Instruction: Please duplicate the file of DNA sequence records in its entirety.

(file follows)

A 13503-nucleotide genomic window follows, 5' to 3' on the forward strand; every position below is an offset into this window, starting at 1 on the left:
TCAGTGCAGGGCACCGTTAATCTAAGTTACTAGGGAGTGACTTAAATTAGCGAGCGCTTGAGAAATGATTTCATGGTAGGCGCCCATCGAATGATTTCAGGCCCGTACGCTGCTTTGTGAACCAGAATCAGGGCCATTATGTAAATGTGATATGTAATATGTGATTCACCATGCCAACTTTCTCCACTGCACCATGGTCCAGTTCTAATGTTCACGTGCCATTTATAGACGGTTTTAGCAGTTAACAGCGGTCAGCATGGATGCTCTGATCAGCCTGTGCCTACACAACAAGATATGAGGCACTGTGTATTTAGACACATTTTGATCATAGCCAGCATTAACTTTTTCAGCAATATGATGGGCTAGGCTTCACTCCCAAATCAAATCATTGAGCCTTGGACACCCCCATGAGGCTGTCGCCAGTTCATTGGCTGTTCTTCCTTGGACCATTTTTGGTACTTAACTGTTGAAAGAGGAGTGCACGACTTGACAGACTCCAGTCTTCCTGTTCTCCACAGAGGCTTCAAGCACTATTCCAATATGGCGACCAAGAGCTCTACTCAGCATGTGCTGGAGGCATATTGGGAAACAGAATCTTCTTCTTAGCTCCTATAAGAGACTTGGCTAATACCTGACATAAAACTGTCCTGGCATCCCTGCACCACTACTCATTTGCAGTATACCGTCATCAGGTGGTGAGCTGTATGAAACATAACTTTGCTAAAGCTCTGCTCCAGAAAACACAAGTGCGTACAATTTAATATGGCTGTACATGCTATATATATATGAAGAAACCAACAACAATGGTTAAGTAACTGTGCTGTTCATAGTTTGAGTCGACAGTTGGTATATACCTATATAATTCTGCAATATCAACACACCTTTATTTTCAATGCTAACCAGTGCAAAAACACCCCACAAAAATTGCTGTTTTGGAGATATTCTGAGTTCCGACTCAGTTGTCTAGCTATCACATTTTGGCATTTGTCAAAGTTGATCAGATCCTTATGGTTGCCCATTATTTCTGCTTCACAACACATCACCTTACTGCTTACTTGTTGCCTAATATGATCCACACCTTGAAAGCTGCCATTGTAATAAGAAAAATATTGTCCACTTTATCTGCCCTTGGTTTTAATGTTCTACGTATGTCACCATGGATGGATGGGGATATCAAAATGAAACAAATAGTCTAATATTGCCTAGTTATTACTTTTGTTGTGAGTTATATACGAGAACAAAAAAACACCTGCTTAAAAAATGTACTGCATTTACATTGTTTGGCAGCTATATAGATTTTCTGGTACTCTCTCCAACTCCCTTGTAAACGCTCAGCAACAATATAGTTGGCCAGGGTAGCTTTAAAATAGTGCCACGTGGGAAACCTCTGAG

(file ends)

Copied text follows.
A 13503-nucleotide genomic window follows, 5' to 3' on the forward strand; every position below is an offset into this window, starting at 1 on the left:
TCAGTGCAGGGCACCGTTAATCTAAGTTACTAGGGAGTGACTTAAATTAGCGAGCGCTTGAGAAATGATTTCATGGTAGGCGCCCATCGAATGATTTCAGGCCCGTACGCTGCTTTGTGAACCAGAATCAGGGCCATTATGTAAATGTGATATGTAATATGTGATTCACCATGCCAACTTTCTCCACTGCACCATGGTCCAGTTCTAATGTTCACGTGCCATTTATAGACGGTTTTAGCAGTTAACAGCGGTCAGCATGGATGCTCTGATCAGCCTGTGCCTACACAACAAGATATGAGGCACTGTGTATTTAGACACATTTTGATCATAGCCAGCATTAACTTTTTCAGCAATATGATGGGCTAGGCTTCACTCCCAAATCAAATCATTGAGCCTTGGACACCCCCATGAGGCTGTCGCCAGTTCATTGGCTGTTCTTCCTTGGACCATTTTTGGTACTTAACTGTTGAAAGAGGAGTGCACGACTTGACAGACTCCAGTCTTCCTGTTCTCCACAGAGGCTTCAAGCACTATTCCAATATGGCGACCAAGAGCTCTACTCAGCATGTGCTGGAGGCATATTGGGAAACAGAATCTTCTTCTTAGCTCCTATAAGAGACTTGGCTAATACCTGACATAAAACTGTCCTGGCATCCCTGCACCACTACTCATTTGCAGTATACCGTCATCAGGTGGTGAGCTGTATGAAACATAACTTTGCTAAAGCTCTGCTCCAGAAAACACAAGTGCGTACAATTTAATATGGCTGTACATGCTATATATATATGAAGAAACCAACAACAATGGTTAAGTAACTGTGCTGTTCATAGTTTGAGTCGACAGTTGGTATATACCTATATAATTCTGCAATATCAACACACCTTTATTTTCAATGCTAACCAGTGCAAAAACACCCCACAAAAATTGCTGTTTTGGAGATATTCTGAGTTCCGACTCAGTTGTCTAGCTATCACATTTTGGCATTTGTCAAAGTTGATCAGATCCTTATGGTTGCCCATTATTTCTGCTTCACAACACATCACCTTACTGCTTACTTGTTGCCTAATATGATCCACACCTTGAAAGCTGCCATTGTAATAAGAAAAATATTGTCCACTTTATCTGCCCTTGGTTTTAATGTTCTACGTATGTCACCATGGATGGATGGGGATATCAAAATGAAACAAATAGTCTAATATTGCCTAGTTATTACTTTTGTTGTGAGTTATATACGAGAACAAAAAAACACCTGCTTAAAAAATGTACTGCATTTACATTGTTTGGCAGCTATATAGATTTTCTGGTACTCTCTCCAACTCCCTTGTAAACGCTCAGCAACAATATAGTTGGCCAGGGTAGCTTTAAAATAGTGCCACGTGGGAAACCTCTGAG